Like Gang Busters

Gangs are a growing security threat within our own borders

Most people who read the newspaper or pay any attention at all to what is happening are aware of the porosity of our borders. People also are aware that the current administration, the two major political parties and Congress seem unwilling to do anything about it.

The media covers the sensational aspects of the problem, usually due to the crimes involved; however, few, if any, concrete, workable solutions are offered—just a lot of hand-wringing.

Recently, I watched a program on television titled “Prison Nation,” which devoted a lot of time to gangs and their subcultures. It is safe to presume that readers are affected by gang members in their workplaces or their neighborhoods. In fact, if you know what to look for, you might be surprised at what you find.

Mara Salvatrucha, the largest and most dangerous international gang, is plaguing the streets of America in at least 33 states, including the District of Columbia, with up to 10,000 members.

Also known as MS-13, Mara Salvatrucha is a Salvadoran gang with ties to other Central American countries, but the majority of its current operations are in the United States. Although there is no concrete evidence of a formal association, al-Qaida has reportedly been meeting with MS-13 in Central America to exploit its vast, established networks for smuggling weapons and drugs into the United States.

Recently, the Justice Department began a nationwide crackdown on gangs, arresting more than 1,000 gang members, more than half of whom were affiliated with MS-13.

Homeland Security Secretary Michael Chertoff announced several months ago that gangs pose a significant threat to homeland security. Law enforcement officials unanimously list MS-13 as the most dangerous and well-organized gang operating in the United States.

Their threat, the danger posed to businesses and citizens, is of a criminal nature via theft, drugs, extortion and much more.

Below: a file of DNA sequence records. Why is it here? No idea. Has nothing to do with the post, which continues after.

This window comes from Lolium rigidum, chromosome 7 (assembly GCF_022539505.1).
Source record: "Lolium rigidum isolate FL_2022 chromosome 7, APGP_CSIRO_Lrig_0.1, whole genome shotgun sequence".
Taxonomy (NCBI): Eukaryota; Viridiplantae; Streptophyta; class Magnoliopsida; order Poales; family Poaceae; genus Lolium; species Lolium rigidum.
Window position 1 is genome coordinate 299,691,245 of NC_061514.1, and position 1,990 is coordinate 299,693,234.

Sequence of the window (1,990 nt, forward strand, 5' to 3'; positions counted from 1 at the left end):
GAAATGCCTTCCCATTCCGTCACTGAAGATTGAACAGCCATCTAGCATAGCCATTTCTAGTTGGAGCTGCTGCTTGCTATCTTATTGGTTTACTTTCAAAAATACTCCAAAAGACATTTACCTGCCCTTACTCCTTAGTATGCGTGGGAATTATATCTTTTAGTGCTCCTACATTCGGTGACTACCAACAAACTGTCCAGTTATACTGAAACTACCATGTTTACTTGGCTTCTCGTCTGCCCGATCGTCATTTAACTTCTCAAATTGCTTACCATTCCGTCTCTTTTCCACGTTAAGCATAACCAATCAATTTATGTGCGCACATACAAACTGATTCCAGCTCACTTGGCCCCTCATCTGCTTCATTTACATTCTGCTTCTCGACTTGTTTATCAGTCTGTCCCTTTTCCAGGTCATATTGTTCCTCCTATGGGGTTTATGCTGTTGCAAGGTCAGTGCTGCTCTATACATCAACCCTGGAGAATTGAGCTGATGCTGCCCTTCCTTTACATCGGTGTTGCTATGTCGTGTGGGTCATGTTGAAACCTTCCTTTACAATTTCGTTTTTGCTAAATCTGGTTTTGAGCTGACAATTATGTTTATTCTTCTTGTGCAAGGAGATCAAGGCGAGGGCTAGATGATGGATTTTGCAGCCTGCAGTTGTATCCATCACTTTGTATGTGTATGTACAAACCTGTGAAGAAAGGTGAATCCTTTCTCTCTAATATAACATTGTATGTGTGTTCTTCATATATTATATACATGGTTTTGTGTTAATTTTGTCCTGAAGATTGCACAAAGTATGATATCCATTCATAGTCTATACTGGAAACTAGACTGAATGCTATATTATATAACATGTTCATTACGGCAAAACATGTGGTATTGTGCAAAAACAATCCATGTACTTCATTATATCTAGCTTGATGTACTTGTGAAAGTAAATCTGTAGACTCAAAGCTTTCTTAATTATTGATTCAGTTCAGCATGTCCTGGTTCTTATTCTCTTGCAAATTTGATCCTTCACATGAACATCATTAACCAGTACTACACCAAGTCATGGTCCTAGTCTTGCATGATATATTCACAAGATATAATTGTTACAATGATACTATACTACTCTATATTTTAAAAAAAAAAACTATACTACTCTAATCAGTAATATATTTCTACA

MS-13 can supply some extreme muscle for those willing to pay for the service, and members’ crimes run the full spectrum of criminal activities. Many of their members are former guerillas from the Salvadoran Farabundo Marti National Liberation Front, as well as members of U.S.-trained “death squads” from El Salvador’s civil war in the 1970s and 1980s. They have expertise in improvised munitions, raids and other insurgency/ counterinsurgency skills honed by years of conflict and expert instruction.

FBI agent John Lanata, in an October 1998 article in Law Enforcement Technology, said most gang members can be categorized as hard-core, associate or peripheral members. The hard-core member lives for the gang; it constitutes his whole identity, his whole life.

The associate member is not as involved and has another life, other people and things he values ahead of the gang.

Peripheral members are younger kids who live in the neighborhood, on the fringe of the gang. Women also are becoming an increasing percentage of gang membership.

Members of gangs have been described as sociopathic or antisocial. They live by standards that are much different from those of the American public. Pride, notoriety and money are important motivating factors, which also often result in violent acts at the least sign of disrespect, such as maintaining eye contact with a member. Lanata said a hard-core gang member constantly feels the need to prove his manliness to himself and other gang members.

Membership in a gang fulfills a need that the individual cannot or is unwilling to fulfill in normal society.

A 2007 Justice Department survey indicated there were approximately 30,000 gangs in the United States, with 800,000 known members within the 50 states.

Gangs are territorial; they support themselves by selling drugs, shoplifting or stealing, impacting the security and law enforcement professions.

If you feel that there is a gang presence in your area or if you see a lot of graffiti—this may be an indication of gangs marking their turf—you are strongly encouraged to contact local law enforcement earlier, rather than later. Contact your local police department and possibly the FBI, since they have the law enforcement lead on this problem.

Through government mandate, the FBI maintains the official National Gang Intelligence Center. However, it also receives information and intelligence from the Drug Enforcement Agency; Bureau of Prisons; Bureau of Alcohol, Tobacco and Firearms; and Immigration and Customs Enforcement.

Some of the larger, better-known gangs and their identifying colors and symbols are:
• Latin Kings—Yellow and black
• The Bloods—Black and red
• The Crips—Black and navy blue
• The Netas—White, black and red
• Zulu Nation—Outline of Africa
• MS-13—White and blue

Colors are normally displayed in the form of beads or bandanas. If you notice people—mostly male—wearing these colors in or near your place of business, be especially watchful.

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